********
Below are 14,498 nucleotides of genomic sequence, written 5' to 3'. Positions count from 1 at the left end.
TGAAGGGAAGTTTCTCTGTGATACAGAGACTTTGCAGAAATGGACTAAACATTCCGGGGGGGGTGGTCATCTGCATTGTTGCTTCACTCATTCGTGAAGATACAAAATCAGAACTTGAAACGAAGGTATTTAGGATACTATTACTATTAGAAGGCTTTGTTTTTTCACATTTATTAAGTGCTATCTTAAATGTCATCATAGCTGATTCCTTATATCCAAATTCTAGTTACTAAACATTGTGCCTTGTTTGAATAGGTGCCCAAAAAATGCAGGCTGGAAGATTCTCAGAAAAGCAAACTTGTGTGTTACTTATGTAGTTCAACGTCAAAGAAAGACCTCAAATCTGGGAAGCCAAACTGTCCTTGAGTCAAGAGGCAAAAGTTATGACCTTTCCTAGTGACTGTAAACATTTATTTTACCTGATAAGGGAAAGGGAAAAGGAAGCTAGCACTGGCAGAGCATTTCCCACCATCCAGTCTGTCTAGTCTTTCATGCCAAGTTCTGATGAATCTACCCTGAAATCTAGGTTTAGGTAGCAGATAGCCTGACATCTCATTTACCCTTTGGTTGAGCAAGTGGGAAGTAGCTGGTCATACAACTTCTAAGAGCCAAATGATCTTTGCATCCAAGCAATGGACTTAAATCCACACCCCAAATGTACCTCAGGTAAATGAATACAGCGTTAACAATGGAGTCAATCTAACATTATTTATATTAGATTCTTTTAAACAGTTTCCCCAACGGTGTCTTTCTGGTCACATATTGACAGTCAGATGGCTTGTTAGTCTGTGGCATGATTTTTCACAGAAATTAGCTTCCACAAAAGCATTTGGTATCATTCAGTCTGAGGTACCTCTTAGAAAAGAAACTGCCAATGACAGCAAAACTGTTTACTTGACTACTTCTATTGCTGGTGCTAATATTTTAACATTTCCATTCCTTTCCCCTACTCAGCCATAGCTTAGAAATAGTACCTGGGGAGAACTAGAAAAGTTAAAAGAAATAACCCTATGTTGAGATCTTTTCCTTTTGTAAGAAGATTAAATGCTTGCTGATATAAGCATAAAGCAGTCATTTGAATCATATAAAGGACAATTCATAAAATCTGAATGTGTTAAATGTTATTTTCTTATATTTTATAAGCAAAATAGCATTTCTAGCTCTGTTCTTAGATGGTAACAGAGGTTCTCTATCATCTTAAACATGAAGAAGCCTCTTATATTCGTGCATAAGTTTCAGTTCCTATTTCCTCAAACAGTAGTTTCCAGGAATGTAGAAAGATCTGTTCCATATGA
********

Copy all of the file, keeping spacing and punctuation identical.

Below are 14,498 nucleotides of genomic sequence, written 5' to 3'. Positions count from 1 at the left end.
TGAAGGGAAGTTTCTCTGTGATACAGAGACTTTGCAGAAATGGACTAAACATTCCGGGGGGGGTGGTCATCTGCATTGTTGCTTCACTCATTCGTGAAGATACAAAATCAGAACTTGAAACGAAGGTATTTAGGATACTATTACTATTAGAAGGCTTTGTTTTTTCACATTTATTAAGTGCTATCTTAAATGTCATCATAGCTGATTCCTTATATCCAAATTCTAGTTACTAAACATTGTGCCTTGTTTGAATAGGTGCCCAAAAAATGCAGGCTGGAAGATTCTCAGAAAAGCAAACTTGTGTGTTACTTATGTAGTTCAACGTCAAAGAAAGACCTCAAATCTGGGAAGCCAAACTGTCCTTGAGTCAAGAGGCAAAAGTTATGACCTTTCCTAGTGACTGTAAACATTTATTTTACCTGATAAGGGAAAGGGAAAAGGAAGCTAGCACTGGCAGAGCATTTCCCACCATCCAGTCTGTCTAGTCTTTCATGCCAAGTTCTGATGAATCTACCCTGAAATCTAGGTTTAGGTAGCAGATAGCCTGACATCTCATTTACCCTTTGGTTGAGCAAGTGGGAAGTAGCTGGTCATACAACTTCTAAGAGCCAAATGATCTTTGCATCCAAGCAATGGACTTAAATCCACACCCCAAATGTACCTCAGGTAAATGAATACAGCGTTAACAATGGAGTCAATCTAACATTATTTATATTAGATTCTTTTAAACAGTTTCCCCAACGGTGTCTTTCTGGTCACATATTGACAGTCAGATGGCTTGTTAGTCTGTGGCATGATTTTTCACAGAAATTAGCTTCCACAAAAGCATTTGGTATCATTCAGTCTGAGGTACCTCTTAGAAAAGAAACTGCCAATGACAGCAAAACTGTTTACTTGACTACTTCTATTGCTGGTGCTAATATTTTAACATTTCCATTCCTTTCCCCTACTCAGCCATAGCTTAGAAATAGTACCTGGGGAGAACTAGAAAAGTTAAAAGAAATAACCCTATGTTGAGATCTTTTCCTTTTGTAAGAAGATTAAATGCTTGCTGATATAAGCATAAAGCAGTCATTTGAATCATATAAAGGACAATTCATAAAATCTGAATGTGTTAAATGTTATTTTCTTATATTTTATAAGCAAAATAGCATTTCTAGCTCTGTTCTTAGATGGTAACAGAGGTTCTCTATCATCTTAAACATGAAGAAGCCTCTTATATTCGTGCATAAGTTTCAGTTCCTATTTCCTCAAACAGTAGTTTCCAGGAATGTAGAAAGATCTGTTCCATATGA